‘Incredibly hungry’ sharks attack a Netflix team

Did Netflix’s Our Planet II Crew Jump the Shark?

The series’ producers recently revealed an encounter with hungry 15-foot tiger sharks and how they narrowly escaped using an inflatable boat as a barrier between them and the predators.

Our Planet II producer and director Toby Nowlan spoke radio times last week and described the harrowing encounter.

“This ‘V’ of water was rushing towards us and this tiger shark jumped onto the boat and bit huge holes in it. “The whole boat exploded,” Nowlan told the outlet. “We tried to get rid of it, but it didn’t do any good. It was terrible. This was the second shark that attacked us that day.”

For the first episode of the four-part series, the crew traveled to the northwestern Hawaiian island of Laysan, more than 600 miles from the main Hawaiian Islands, and spent six days sailing to an impossibly remote location where reportedly no one had filmed before.

The series focuses on wildlife migration this season, and Laysan Island is a breeding center for the Laysan Albatross, a large seabird native to the North Pacific. On the remote island, the albatross chicks are cared for by their parents until they are about six months old and the wind picks up enough to help the heavy birds on their first flight.

According to the documentary, when temperatures in the North Pacific peak towards the end of summer and the nearly adult albatross chicks prepare to cross the ocean in search of food, tiger sharks sense the change and change course, flying straight for laysan.

Huw Cordey, the series’ producer, narrated forbes that they had ventured into the shark-infested waters to follow the trials and tribulations of a single albatross chick for six weeks.

“The shoot itself was very interesting: it took six days to sail there from Hawaii, and I think we’re the first natural history series to film the maiden flight of a Laysan albatross. They are the longest-lived birds of all, taking this tremendous journey around the planet for years before they breed for the first time,” Cordey told the outlet.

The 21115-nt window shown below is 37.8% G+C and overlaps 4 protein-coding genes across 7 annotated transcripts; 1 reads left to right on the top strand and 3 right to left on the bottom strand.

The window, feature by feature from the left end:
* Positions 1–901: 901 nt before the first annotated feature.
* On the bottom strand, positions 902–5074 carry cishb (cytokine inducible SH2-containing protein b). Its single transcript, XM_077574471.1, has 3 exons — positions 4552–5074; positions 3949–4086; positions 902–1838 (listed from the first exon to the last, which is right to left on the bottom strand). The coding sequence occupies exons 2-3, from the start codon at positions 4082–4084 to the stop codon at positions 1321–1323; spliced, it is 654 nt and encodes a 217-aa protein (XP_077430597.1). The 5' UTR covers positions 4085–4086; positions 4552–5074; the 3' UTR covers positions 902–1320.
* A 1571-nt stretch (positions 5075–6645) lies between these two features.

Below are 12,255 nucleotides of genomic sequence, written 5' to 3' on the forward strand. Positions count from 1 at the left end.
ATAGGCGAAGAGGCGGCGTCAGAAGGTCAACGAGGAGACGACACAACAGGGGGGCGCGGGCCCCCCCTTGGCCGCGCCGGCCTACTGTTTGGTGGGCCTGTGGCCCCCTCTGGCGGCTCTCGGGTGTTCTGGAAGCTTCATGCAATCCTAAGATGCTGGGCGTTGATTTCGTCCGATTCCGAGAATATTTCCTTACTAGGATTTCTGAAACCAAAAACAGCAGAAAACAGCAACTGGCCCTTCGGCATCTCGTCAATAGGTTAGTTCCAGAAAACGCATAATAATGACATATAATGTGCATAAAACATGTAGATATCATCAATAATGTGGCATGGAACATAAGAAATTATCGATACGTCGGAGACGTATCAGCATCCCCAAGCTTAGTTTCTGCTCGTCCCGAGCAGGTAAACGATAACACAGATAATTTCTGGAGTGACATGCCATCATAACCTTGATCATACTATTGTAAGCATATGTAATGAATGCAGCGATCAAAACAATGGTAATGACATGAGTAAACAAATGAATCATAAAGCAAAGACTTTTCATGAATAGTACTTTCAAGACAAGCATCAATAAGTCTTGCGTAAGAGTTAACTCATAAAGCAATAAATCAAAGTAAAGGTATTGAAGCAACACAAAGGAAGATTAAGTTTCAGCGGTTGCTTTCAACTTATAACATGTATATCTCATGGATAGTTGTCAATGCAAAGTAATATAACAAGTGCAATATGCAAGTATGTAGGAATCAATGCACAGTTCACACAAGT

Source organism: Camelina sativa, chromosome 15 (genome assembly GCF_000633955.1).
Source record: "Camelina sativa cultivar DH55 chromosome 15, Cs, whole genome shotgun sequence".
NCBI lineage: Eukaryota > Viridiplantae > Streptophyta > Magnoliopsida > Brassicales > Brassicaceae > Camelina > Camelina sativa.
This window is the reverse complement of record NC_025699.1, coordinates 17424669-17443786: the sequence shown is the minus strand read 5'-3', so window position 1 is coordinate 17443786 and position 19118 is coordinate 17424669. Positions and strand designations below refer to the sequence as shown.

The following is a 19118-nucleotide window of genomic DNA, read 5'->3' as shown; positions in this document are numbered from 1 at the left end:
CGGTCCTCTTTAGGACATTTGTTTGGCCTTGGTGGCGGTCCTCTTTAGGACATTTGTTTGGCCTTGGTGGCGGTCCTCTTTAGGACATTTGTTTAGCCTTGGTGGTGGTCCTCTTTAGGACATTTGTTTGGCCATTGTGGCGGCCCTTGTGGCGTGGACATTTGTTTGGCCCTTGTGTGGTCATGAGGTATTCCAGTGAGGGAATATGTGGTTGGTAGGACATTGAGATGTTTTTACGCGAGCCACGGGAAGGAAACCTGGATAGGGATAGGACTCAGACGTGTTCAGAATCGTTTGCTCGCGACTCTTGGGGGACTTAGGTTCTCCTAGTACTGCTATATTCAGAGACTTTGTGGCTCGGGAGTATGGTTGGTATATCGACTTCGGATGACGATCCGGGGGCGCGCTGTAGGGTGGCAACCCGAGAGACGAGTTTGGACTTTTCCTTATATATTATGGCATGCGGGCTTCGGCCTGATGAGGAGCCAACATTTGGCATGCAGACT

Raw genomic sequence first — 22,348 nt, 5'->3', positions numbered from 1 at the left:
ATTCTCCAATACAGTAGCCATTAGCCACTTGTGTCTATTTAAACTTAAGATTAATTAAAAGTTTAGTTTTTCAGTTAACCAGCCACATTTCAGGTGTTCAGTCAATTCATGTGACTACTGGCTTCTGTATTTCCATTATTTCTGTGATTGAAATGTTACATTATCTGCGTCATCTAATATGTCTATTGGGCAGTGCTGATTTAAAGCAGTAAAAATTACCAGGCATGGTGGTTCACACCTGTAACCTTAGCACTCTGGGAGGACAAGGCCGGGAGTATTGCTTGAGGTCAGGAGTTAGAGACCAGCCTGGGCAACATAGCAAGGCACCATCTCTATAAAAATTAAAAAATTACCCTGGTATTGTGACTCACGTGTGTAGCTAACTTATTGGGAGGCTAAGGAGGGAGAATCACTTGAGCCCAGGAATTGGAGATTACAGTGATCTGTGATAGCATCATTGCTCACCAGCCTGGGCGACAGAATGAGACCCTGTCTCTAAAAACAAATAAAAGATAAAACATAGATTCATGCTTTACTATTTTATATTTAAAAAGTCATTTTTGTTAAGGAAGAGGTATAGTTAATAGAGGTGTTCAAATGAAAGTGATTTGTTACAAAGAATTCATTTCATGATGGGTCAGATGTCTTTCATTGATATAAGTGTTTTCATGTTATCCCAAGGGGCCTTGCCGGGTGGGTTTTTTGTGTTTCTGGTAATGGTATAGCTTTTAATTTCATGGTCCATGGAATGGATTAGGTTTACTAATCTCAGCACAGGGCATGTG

“The original idea was to do an underwater shoot with the tiger sharks waiting in the Laysan shallows, but on the first day when the tiger sharks were around, the crew got into these inflatable boats and two sharks attacked them. It was like something out of Jaws.”

During one of the attacks, the boat began to deflate as the shark bit off chunks, but luckily the panicked crew was about 100 meters from shore and were able to make an “emergency landing” in the sand, where it was successfully repaired her boat up.

According to Nowlan, the behavior of the tiger sharks was “extremely unusual”.

“They were incredibly hungry, so maybe there wasn’t enough natural food and they just tried whatever they could find in the water.”

Nowlan doesn’t seem to bear any grudges towards the underwater predators. He posted a photo of himself on Instagram in scuba gear, clutching an underwater camera, with a giant shark by her side. “While hanging out with this beautiful specimen we happened upon — an oceanic whitetip fisherman, an open ocean wanderer,” he captioned the photo. “I feel like Sharks could use some better PR now.”

Our Planet II premiered on Netflix on Wednesday. Narrated by David Attenborough, the series “unveils the mysteries of how and why animals migrate”.

Emma Bowman

Emma Bowman is a USTimesPost U.S. News Reporter based in London. His focus is on U.S. politics and the environment. He has covered climate change extensively, as well as healthcare and crime. Emma Bowman joined USTimesPost in 2023 from the Daily Express and previously worked for Chemist and Druggist and the Jewish Chronicle. He is a graduate of Cambridge University. Languages: English. You can get in touch with me by emailing emma@ustimespost.com.

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